An exploration of bodywork

bodywork
Bodywork addresses areas where day to day people are holding onto physical pain. Stock photo

REGION – Over the years, I have become fascinated by how the human body moves and adjusts to outside and internal influences. Day after day, our bodies find ways to continue to move despite injury, poor eating habits, sedentary lifestyles, and poor posture. As time passes, our bodies develop compensations in how we move, which allows us to keep functioning. After all, we still need to work and take care of our families, our homes, and ourselves despite our many aches and pains.

Unfortunately, our bodies push through these habits for only so long before it starts to talk back at us through pain. Sometimes pain is a whisper reminding us to slow down or make changes, but other times it is a loud gong begging us to stop! When we experience pain, we form additional compensations with how we move or not move, how we stand, how we sleep, etc., and things begin to snow ball.

A bodyworker has the skills learned to be able to help a person address areas within the body that may be contributing to symptoms of pain, muscle weakness or tightness, loss of joint range of motion, and issues with balance or agility.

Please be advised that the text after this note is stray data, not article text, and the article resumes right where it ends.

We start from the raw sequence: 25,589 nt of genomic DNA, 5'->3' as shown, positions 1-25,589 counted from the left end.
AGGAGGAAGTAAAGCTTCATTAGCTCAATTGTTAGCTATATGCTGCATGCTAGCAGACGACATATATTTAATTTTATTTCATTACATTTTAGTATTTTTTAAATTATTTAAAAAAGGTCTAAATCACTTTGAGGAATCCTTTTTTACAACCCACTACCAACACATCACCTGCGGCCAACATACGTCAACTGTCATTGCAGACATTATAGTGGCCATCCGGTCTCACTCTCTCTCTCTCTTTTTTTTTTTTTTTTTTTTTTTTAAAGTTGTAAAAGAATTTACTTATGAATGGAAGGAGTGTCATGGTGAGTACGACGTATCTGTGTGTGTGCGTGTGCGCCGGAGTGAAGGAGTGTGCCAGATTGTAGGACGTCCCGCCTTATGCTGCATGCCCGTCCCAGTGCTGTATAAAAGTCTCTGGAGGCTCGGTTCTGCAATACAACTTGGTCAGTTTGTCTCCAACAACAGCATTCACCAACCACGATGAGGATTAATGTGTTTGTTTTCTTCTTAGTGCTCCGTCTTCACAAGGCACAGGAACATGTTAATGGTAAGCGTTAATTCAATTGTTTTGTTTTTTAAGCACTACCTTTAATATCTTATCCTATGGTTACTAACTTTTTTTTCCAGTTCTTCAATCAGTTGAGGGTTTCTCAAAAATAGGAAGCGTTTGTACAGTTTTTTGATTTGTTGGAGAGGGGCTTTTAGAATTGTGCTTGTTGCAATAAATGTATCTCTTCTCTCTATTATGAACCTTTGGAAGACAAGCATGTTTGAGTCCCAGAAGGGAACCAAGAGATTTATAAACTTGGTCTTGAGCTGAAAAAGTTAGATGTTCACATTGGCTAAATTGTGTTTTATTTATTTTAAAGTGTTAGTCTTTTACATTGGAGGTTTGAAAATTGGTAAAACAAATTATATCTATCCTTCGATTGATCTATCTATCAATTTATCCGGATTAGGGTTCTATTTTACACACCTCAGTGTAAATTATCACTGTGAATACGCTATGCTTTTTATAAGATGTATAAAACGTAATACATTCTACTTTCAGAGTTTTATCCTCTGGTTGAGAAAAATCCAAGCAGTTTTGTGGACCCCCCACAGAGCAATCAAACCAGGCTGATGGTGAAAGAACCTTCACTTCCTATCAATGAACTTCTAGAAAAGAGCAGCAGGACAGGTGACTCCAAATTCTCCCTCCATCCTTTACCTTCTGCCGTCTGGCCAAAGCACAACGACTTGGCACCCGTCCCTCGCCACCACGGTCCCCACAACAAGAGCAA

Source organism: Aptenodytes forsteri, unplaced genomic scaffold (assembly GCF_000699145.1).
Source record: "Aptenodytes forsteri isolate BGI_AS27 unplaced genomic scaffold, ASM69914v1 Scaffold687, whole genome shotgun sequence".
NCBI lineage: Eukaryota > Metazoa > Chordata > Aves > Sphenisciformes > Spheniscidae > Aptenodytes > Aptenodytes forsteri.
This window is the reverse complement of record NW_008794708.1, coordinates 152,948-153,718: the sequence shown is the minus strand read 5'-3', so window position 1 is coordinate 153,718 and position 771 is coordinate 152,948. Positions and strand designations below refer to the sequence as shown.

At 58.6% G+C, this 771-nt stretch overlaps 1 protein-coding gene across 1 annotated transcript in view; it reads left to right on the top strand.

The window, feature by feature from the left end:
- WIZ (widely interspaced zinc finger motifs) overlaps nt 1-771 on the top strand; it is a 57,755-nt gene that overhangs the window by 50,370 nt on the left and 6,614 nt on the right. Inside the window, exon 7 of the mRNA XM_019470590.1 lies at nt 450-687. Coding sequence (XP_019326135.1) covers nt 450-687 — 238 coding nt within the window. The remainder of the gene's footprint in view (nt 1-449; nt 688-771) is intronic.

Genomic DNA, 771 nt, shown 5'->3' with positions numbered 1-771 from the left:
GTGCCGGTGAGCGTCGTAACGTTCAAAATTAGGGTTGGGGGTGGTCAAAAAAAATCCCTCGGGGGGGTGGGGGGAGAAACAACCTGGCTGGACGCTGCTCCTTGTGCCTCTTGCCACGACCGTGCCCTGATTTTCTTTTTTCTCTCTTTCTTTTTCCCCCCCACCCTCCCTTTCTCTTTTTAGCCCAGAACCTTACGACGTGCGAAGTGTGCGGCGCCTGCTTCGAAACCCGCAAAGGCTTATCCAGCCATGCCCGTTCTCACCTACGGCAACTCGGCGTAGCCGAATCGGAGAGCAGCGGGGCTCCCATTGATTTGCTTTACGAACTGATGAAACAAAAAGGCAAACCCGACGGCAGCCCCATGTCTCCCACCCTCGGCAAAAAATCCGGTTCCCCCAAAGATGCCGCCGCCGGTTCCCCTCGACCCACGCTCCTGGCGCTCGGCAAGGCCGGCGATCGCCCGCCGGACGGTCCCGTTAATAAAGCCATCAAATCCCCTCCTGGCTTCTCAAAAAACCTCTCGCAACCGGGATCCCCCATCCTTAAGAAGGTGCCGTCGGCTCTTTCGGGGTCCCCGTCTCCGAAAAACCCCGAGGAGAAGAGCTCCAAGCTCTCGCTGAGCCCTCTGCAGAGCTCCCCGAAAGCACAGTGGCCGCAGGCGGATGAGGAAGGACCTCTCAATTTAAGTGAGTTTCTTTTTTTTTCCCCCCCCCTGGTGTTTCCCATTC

Bodywork is an umbrella term for a variety of hands-on techniques such as Craniosacral Therapy, “ a gentle, hands-on approach that releases tensions deep in the body to relieve pain and dysfunction and improve whole-body health and performance” according to Upledger Institute; Myofascial Release, “ a safe and very effective hands-on technique that involves applying gentle sustained pressure into the Myofascial connective tissue restrictions to eliminate pain and restore motion,” according to Myofascial Release Treatment Centers and Seminars; Reiki, a form of energy healing; and soft tissue work such as massage.

bodywork
Denise Best, owner of Best Bodywork and Yoga. Photo provided.

Approximately a year ago, I began to practice yoga and started my 200-hour yoga teacher training in September. Yoga has been a great way for me personally to learn how to manage my anxiety and become more “in my body.” Due to the stresses and demands of daily life, it can be very difficult for us to quiet the chatter of our busy minds. Yoga provides a way to integrate movement to promote strength and flexibility while focus on breath gives your mind an opportunity to become quiet. An increase in physical strength can improve emotional strength and well-being.

Bridging bodywork with yoga is such an opportunity for improving general well-being and quality of life.

Written by Denise Best, owner and practitioner, Best Bodywork and Yoga LLC. For more information, call 603-558-3540 or email bbwandyoga@gmail.com.

Back To Top